Even if I wanted to destroy the gender binary, or just reject it for myself, my physical body is very firmly on one side of it. Trying to present in a more masculine or androgynous way, I thought, would just be yet another painful arena in which it failed. I am already too often desexed by others. I’m seen as not a sexual being or even a woman at all; denying my feminine identity would feel to me like voluntarily giving up ground for which I’ve fought. As a result, I feel like I can’t express my own sexuality or make sense of how I want to present myself. I don’t seem to fit into the options available to me. It makes me feel more alienated than ever.

I know that nondisabled women also face real struggles when it comes to disentangling health concerns from beauty standards and disentangling their own sexualities from the culture at large, as, I’m sure, do men. But it is disabled women alone who get pressure from both ends, both to meet beauty standards (although not necessarily to be beautiful in ourselves but to look less disabled) and to not take time investing in our own appearances (because, in my experience, to do so presumably taxes the resources of others and is seen as selfish).

If a beautiful woman is a woman who controls herself—her weight, her desire, her appearance—in order to be attractive, a disabled woman loses that game from the start. Her only winning move, it seems, is to allow her body to be controlled by others. Consider again the added pressure to maintain our weight specifically so as to be easily cared for by others. I have been told by physical therapists, nurses, and even loved ones that I should maintain my weight, not only for my health, but so my body could be more easily lifted and moved. The assumption seems to be that, since my body failed at being an object of desire and lacked the ability to take up the physical demands of the traditional female role of caregiving, the least it could do is not take up space or make demands of its own. In exchange for participating in public life, it seems I must always remember that my body is a physical burden to others.

I hate rigged games. Parts of me would like nothing more than never to have to care about this again. Yet I can’t get this able-bodied perspective out of my head—not entirely. The complicated thing here is that this perspective is not entirely wrong. My body can cause difficulties for others, and caring for it does take resources and time. Sometimes, investing in my own physical beauty can feel like reclaiming control of my body. As well, I don’t want to throw out all questions of beauty or desire or utility as they pertain to me. As I’ve grown older, I’ve come to realize the idea that someone has to be either “the smart one” or “the pretty one” is also toxic and harmful. And, although I don’t want to play games I can’t win, I really don’t want to believe in the ableist perception of myself as a brain in a box—someone whose body doesn’t matter because my mind makes my existence worth something.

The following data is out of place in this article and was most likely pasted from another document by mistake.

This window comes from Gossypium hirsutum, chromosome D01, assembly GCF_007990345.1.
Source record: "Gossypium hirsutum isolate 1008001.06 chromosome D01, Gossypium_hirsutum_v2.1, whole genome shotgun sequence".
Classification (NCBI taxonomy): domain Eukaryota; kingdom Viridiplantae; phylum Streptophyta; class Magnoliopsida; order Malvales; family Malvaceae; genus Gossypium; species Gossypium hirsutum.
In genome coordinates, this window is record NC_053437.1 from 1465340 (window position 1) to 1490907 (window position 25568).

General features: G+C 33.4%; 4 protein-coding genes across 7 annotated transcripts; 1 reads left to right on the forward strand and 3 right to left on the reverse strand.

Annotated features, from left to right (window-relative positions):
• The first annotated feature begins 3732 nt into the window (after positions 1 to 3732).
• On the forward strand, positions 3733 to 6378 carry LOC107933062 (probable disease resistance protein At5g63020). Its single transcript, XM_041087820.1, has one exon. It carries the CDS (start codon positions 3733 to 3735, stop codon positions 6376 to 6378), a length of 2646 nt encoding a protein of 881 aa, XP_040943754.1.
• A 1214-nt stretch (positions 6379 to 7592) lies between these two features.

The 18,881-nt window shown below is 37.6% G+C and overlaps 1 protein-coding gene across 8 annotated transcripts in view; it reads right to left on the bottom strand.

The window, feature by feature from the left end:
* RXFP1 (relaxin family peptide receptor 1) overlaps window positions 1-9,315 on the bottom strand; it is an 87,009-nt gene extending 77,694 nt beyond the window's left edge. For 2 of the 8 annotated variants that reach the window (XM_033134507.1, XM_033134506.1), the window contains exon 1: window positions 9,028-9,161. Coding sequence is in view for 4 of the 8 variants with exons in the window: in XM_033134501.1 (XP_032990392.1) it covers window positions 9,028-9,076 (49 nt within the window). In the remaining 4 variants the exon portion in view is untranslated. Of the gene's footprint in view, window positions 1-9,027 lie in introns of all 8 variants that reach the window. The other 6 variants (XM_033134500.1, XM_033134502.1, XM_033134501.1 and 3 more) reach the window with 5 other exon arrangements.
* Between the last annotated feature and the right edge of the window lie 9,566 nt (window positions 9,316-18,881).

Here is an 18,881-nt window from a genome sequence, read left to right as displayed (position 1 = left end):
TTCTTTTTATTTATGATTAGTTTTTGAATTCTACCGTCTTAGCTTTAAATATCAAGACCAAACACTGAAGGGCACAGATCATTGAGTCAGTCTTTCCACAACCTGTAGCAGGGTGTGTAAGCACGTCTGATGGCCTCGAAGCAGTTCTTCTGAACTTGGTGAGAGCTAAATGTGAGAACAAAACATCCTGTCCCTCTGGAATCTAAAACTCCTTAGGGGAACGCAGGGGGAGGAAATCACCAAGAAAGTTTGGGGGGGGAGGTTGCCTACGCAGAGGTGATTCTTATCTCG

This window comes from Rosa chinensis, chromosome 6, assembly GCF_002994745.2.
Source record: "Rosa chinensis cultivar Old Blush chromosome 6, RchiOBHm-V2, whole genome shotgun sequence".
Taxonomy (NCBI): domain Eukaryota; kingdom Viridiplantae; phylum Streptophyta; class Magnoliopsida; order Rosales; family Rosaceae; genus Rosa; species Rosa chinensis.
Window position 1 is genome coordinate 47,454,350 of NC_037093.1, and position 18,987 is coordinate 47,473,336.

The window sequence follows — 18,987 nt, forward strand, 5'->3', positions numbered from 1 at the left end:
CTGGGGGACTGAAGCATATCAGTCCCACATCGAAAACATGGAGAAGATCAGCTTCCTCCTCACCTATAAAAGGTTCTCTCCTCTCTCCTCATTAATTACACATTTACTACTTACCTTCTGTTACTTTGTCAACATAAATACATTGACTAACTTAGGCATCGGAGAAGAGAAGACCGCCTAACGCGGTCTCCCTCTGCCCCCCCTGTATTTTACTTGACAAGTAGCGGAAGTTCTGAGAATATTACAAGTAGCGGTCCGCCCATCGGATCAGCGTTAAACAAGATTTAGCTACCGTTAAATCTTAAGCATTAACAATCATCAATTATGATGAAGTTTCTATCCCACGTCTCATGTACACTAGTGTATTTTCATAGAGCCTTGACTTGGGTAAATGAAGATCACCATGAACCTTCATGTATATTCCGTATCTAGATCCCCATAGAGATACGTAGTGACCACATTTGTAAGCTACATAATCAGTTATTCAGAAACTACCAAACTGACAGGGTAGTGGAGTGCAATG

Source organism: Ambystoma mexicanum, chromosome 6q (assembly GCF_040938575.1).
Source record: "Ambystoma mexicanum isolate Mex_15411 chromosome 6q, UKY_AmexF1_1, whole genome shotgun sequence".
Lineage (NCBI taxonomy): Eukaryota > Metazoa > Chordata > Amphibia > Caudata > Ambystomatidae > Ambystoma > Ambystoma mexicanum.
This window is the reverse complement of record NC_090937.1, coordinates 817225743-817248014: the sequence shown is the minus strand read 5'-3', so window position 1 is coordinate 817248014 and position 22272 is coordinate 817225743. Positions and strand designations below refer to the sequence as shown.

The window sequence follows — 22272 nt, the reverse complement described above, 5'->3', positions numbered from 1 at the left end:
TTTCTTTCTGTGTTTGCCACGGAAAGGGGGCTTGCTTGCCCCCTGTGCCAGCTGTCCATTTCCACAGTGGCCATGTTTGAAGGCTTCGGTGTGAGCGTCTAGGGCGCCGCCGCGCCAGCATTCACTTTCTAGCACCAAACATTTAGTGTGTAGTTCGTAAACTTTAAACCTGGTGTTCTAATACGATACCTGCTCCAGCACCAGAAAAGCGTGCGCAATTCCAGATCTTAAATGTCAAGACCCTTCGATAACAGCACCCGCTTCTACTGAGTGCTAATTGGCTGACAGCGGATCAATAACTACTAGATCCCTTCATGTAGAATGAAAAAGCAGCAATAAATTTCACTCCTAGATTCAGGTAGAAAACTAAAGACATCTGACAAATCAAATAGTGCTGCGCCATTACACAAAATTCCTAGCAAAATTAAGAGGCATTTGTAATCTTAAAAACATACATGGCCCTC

In high school, I wrote an extremely overwrought poem about how I have the right hands to be a pianist. I talked about how beautiful my hands are, how they had the right form to make beautiful music, and then how tragic it was that I would never be able to use them to play piano. It was not a good poem, but I’m still interested in the questions it asks—What use is form without function, or function without form? Can someone be beautiful if they’re not useful, or useful if not beautiful? And why do I crave those externally imposed judgements anyway?

I don’t have an answer, or even a preferred solution, for any of this. Mostly, I want to choose for myself what to value and when, especially when it comes to questions of love and desire. I have found partners who said they found me beautiful, as I found them. As well, there are things I like about my body (and my mind) and would like to celebrate, regardless of whether any potential partner agrees. I like my unmusical hands and my annoying hair. But the interaction of beauty and ability will always be fraught, and there will always be a tension between celebrating beauty and being caught in its trap. Claiming my own beauty, or even my intelligence, can be inclusive and empowering, but I would like to be able to do it without feeling like I’m justifying my own continued existence for an audience—like I’m “making up for” my disability somehow. I would like to believe for myself something that I never hesitate to tell others: I have nothing to make up for.

Sarah Trick
Sarah Trick is an assistant editor at TVO. She has written for the, Global News, and more.